Participants in this year’s Autism Walk can send videos and photos to ASO by July 14th
Those registered can send in videos and photos of themselves walking or running in their Autism Awareness/ Acceptance T-shirt by July 14th. These will then be featured during the virtual event in a compilation video. Viewers can expect recognitions and prize-giveaways for sponsors, as well as guest appearances from Star Wars characters and a Virtual Resource Fair.
Here is a video encapsulating the details of the event:
Adapting the Autism Walk – ASO’s largest fundraiser supporting Oregon and SW Washington programs – to a virtual setting is one of the many ways the organization has been able to maintain a sense of routine for its members during the COVID-19 pandemic.
Participants in last year’s walk sporting their awareness gear
Max’s support system celebrating at last year’s finish line
Whether participants choose to walk or run in this year’s event, they can expect the fun to be virtually limitless.
Portland, OR. With most people working from home during the COVID-19 pandemic, pet companionship has become more important to many. Whether you’re in need of a new furry friend or are seeking veterinary care for your pet, the nonprofit Pixie Project is continuing to offer services. The organization has maintained community outreach despite the difficulties of staying afloat during this unprecedented time. By focusing on one-on-one appointment-only interactions, staffers are able to bring potential pets directly to people’s homes to meet for the first time.
Jessica Berg, Development Director, says they’ve recently performed about 20 feline surgeries in only 2 days.
The Pixie Project, located at 510 N.E. MLK Blvd., is a small nonprofit animal adoption and rescue center. It differs from many other local centers by not only offering pet adoption with a focus on establishing life-long homes for animals but also by offering medical attention to pet-owners who cannot shoulder the financial burden required of surgery such as spaying and neutering or more serious health concerns for animals.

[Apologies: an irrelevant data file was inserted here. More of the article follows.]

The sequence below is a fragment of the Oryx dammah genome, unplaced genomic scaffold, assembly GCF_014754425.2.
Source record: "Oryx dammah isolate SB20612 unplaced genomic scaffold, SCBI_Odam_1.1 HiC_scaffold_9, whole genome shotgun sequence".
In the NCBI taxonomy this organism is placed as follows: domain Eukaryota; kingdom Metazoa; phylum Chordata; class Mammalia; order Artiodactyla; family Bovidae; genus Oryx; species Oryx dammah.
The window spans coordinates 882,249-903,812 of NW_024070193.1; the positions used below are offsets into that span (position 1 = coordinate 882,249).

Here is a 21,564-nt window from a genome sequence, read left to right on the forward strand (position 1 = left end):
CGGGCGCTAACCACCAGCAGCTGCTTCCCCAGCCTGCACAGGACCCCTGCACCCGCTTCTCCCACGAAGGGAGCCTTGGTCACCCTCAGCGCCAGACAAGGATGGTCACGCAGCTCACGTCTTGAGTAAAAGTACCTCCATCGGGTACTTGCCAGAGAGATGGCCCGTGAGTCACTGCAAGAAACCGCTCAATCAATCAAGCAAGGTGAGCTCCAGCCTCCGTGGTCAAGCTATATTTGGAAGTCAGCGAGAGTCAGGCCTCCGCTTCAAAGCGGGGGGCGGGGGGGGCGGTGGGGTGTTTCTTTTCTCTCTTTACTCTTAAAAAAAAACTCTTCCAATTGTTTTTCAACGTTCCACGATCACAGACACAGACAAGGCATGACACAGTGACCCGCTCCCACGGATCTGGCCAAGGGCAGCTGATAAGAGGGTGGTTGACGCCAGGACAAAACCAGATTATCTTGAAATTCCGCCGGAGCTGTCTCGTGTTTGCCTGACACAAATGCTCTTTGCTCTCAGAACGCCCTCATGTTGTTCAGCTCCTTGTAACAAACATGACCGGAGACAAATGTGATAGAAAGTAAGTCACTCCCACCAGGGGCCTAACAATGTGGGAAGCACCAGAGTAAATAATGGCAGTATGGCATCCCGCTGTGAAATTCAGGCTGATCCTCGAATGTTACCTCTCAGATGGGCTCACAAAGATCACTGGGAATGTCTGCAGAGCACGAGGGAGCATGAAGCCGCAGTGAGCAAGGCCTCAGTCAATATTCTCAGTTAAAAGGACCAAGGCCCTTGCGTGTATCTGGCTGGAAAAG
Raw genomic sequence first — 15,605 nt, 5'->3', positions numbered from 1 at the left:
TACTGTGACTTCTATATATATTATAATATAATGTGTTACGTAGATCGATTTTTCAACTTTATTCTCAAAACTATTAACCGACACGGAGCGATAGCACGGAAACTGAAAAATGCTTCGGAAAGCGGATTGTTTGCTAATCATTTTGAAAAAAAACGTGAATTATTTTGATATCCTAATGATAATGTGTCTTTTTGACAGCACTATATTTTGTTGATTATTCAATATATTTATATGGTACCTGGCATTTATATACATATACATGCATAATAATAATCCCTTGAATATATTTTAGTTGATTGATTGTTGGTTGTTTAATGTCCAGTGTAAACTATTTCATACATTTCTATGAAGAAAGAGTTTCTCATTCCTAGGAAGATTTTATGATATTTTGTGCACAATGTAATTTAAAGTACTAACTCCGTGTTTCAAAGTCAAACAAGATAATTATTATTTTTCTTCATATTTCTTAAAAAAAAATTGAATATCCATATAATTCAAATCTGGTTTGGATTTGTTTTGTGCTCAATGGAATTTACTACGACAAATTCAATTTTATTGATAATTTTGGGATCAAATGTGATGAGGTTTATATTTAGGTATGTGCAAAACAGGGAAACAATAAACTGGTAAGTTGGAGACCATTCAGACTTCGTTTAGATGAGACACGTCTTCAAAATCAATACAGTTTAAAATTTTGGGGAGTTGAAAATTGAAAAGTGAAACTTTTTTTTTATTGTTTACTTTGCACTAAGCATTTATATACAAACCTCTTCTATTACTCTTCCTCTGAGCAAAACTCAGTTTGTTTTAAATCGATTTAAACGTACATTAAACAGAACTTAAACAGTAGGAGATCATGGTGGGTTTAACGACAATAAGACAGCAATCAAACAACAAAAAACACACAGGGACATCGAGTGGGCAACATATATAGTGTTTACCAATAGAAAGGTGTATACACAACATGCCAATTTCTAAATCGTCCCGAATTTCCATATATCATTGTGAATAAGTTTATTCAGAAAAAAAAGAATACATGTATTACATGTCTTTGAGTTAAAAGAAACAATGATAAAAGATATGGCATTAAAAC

The Pixie Project offers a “sliding scale” payment practice for medical attention in order to ease the financial burden on struggling pet-owners.
Jessica Berg, the Pixie Project’s Development Director, says that adoption rates are still fairly high while donations have taken a hit. The steady adoption rates should be no surprise considering the need for companionship during the stay-at-home orders. Most of the organization’s funding comes from coordinated fundraising events which have all but stopped during this time of social distancing.
Pixie Project supporters say there’s nothing more valuable during these isolating times than a happy and healthy companion.
From: Pixie Project
If you’d like to find out more about the Pixie Project, donate to a good cause, or if you’re in need of pet care services, check out the Pixie Project website here or its donation page here.
Portland, OR. “Small actions can have a big impact,” said Lilly K.H. McFadden, Director of Programs & Community Engagement for Ronald McDonald House Charities (RMHC). Participants (like the superhero shown above) were raising money from home for the nonprofit. May 13th marked RMHC’s first Neighborhood Heroes Campaign. By encouraging communities throughout Oregon to partake in various events from home, the campaign raised enough money to provide 300 overnight stays at the Ronald McDonald Houses for families living in rural Oregon in need of housing near hospitals for their sick or injured child.